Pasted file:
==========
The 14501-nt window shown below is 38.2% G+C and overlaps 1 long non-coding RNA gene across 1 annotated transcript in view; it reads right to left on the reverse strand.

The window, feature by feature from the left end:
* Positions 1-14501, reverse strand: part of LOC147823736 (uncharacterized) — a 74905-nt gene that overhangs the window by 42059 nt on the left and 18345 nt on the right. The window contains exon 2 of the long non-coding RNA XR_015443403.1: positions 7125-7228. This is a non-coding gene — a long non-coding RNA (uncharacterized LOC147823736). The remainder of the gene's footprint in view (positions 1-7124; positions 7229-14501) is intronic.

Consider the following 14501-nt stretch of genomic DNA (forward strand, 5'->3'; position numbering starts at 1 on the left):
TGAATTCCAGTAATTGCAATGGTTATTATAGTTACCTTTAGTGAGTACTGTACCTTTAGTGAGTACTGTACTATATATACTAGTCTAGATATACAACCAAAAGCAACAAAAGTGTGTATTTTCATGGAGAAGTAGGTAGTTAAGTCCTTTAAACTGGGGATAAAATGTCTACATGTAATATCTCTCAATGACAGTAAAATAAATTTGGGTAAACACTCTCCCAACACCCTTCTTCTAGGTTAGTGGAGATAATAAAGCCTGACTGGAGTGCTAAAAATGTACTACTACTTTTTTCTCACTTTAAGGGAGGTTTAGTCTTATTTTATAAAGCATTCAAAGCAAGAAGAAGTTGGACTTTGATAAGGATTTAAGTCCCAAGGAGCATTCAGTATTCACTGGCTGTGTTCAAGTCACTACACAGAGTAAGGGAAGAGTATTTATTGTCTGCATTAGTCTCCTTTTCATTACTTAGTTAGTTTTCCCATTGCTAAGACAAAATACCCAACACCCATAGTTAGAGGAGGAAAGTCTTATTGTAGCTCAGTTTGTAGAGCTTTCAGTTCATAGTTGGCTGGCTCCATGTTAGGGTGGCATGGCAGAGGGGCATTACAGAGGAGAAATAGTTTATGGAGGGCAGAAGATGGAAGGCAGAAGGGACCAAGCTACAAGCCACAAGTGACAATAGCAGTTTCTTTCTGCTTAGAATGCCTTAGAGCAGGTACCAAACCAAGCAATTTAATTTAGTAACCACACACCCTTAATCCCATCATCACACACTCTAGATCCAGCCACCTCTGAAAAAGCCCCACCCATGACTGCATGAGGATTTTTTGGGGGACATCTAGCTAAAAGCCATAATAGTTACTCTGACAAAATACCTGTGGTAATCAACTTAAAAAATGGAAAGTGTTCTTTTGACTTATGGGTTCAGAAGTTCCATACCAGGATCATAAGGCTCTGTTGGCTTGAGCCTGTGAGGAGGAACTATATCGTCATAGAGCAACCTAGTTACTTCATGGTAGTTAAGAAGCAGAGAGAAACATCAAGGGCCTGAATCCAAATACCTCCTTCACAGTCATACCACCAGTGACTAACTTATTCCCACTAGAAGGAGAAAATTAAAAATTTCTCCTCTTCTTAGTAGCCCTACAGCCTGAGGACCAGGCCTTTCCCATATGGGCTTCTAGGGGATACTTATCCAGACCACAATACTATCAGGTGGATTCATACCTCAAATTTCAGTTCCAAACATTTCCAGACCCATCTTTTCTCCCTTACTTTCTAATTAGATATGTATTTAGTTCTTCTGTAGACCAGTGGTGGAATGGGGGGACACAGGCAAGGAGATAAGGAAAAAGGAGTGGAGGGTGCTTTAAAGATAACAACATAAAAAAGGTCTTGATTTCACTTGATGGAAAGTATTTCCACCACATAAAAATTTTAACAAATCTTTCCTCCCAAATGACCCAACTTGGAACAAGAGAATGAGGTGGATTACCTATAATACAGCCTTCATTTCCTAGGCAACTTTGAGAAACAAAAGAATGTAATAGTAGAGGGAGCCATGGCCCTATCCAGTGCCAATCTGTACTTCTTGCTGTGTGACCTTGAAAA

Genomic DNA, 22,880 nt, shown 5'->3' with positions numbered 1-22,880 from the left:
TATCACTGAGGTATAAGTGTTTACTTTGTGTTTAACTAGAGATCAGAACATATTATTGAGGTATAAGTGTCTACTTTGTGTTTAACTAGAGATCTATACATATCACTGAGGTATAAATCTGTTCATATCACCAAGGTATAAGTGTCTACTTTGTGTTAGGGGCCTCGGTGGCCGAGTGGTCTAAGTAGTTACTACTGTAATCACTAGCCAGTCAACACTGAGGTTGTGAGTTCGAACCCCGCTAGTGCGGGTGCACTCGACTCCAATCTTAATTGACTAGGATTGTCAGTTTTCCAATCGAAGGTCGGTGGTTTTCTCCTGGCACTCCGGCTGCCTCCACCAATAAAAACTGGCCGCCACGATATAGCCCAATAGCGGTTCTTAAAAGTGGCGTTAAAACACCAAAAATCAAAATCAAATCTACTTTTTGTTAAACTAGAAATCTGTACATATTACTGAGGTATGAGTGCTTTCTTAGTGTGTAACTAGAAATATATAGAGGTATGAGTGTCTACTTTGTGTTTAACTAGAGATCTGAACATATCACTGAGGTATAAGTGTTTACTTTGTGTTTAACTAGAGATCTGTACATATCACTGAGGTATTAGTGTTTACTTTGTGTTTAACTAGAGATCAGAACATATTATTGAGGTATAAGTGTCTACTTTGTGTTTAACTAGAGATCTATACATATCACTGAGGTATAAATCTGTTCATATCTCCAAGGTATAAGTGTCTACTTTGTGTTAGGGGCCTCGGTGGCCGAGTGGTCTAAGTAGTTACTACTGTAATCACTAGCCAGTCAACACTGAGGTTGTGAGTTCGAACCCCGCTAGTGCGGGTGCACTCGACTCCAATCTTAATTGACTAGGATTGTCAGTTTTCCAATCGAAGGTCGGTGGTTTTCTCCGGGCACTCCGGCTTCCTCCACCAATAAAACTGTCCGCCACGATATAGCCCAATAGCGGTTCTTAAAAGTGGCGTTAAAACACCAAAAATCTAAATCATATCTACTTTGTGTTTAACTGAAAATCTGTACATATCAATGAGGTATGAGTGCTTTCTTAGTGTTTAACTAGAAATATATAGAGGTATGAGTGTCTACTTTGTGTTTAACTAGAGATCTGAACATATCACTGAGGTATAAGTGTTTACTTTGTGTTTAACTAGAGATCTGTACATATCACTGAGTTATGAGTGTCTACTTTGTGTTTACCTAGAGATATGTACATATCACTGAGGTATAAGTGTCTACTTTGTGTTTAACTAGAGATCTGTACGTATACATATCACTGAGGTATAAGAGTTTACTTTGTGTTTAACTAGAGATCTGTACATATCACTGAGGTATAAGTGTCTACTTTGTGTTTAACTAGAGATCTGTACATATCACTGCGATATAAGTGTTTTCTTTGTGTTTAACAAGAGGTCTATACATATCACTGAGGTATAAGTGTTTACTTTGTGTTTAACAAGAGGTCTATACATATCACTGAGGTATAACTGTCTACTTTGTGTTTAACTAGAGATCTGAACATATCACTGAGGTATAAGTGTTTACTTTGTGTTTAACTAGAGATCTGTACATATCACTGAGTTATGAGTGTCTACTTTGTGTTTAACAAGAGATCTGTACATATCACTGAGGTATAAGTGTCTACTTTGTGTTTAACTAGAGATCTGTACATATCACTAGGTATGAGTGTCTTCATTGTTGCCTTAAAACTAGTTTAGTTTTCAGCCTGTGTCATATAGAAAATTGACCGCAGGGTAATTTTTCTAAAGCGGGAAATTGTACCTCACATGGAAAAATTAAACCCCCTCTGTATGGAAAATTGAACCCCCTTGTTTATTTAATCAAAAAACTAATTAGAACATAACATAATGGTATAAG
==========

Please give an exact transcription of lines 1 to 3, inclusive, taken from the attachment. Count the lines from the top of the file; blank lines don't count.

The 14501-nt window shown below is 38.2% G+C and overlaps 1 long non-coding RNA gene across 1 annotated transcript in view; it reads right to left on the reverse strand.

The window, feature by feature from the left end:
* Positions 1-14501, reverse strand: part of LOC147823736 (uncharacterized) — a 74905-nt gene that overhangs the window by 42059 nt on the left and 18345 nt on the right. The window contains exon 2 of the long non-coding RNA XR_015443403.1: positions 7125-7228. This is a non-coding gene — a long non-coding RNA (uncharacterized LOC147823736). The remainder of the gene's footprint in view (positions 1-7124; positions 7229-14501) is intronic.